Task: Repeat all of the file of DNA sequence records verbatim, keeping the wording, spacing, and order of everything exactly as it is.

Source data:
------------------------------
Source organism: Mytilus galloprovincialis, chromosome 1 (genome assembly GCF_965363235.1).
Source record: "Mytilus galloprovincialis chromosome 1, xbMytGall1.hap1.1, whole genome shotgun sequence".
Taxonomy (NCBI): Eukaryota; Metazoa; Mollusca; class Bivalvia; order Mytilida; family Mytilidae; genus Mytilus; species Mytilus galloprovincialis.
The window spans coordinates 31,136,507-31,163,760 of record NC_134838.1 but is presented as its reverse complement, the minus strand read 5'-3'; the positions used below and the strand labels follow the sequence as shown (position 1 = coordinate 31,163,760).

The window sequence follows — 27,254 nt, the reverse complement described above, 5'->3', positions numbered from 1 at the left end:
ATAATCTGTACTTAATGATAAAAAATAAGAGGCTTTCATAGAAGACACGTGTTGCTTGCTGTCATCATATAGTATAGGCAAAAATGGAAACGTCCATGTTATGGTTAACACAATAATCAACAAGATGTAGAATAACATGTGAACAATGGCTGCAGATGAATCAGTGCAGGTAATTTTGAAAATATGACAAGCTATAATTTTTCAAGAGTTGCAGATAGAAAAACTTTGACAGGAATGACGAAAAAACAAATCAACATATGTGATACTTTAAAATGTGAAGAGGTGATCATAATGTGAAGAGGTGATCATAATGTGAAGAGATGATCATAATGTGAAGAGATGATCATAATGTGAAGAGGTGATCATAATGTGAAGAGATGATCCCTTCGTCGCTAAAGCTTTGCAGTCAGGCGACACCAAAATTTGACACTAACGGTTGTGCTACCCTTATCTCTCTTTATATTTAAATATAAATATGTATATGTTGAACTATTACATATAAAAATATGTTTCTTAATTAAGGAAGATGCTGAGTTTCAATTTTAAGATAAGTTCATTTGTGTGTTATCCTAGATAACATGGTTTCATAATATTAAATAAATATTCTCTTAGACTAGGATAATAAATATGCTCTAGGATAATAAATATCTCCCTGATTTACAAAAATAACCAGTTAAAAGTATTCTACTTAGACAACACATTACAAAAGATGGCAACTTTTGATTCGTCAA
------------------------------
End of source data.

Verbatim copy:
Source organism: Mytilus galloprovincialis, chromosome 1 (genome assembly GCF_965363235.1).
Source record: "Mytilus galloprovincialis chromosome 1, xbMytGall1.hap1.1, whole genome shotgun sequence".
Taxonomy (NCBI): Eukaryota; Metazoa; Mollusca; class Bivalvia; order Mytilida; family Mytilidae; genus Mytilus; species Mytilus galloprovincialis.
The window spans coordinates 31,136,507-31,163,760 of record NC_134838.1 but is presented as its reverse complement, the minus strand read 5'-3'; the positions used below and the strand labels follow the sequence as shown (position 1 = coordinate 31,163,760).

The window sequence follows — 27,254 nt, the reverse complement described above, 5'->3', positions numbered from 1 at the left end:
ATAATCTGTACTTAATGATAAAAAATAAGAGGCTTTCATAGAAGACACGTGTTGCTTGCTGTCATCATATAGTATAGGCAAAAATGGAAACGTCCATGTTATGGTTAACACAATAATCAACAAGATGTAGAATAACATGTGAACAATGGCTGCAGATGAATCAGTGCAGGTAATTTTGAAAATATGACAAGCTATAATTTTTCAAGAGTTGCAGATAGAAAAACTTTGACAGGAATGACGAAAAAACAAATCAACATATGTGATACTTTAAAATGTGAAGAGGTGATCATAATGTGAAGAGGTGATCATAATGTGAAGAGATGATCATAATGTGAAGAGATGATCATAATGTGAAGAGGTGATCATAATGTGAAGAGATGATCCCTTCGTCGCTAAAGCTTTGCAGTCAGGCGACACCAAAATTTGACACTAACGGTTGTGCTACCCTTATCTCTCTTTATATTTAAATATAAATATGTATATGTTGAACTATTACATATAAAAATATGTTTCTTAATTAAGGAAGATGCTGAGTTTCAATTTTAAGATAAGTTCATTTGTGTGTTATCCTAGATAACATGGTTTCATAATATTAAATAAATATTCTCTTAGACTAGGATAATAAATATGCTCTAGGATAATAAATATCTCCCTGATTTACAAAAATAACCAGTTAAAAGTATTCTACTTAGACAACACATTACAAAAGATGGCAACTTTTGATTCGTCAA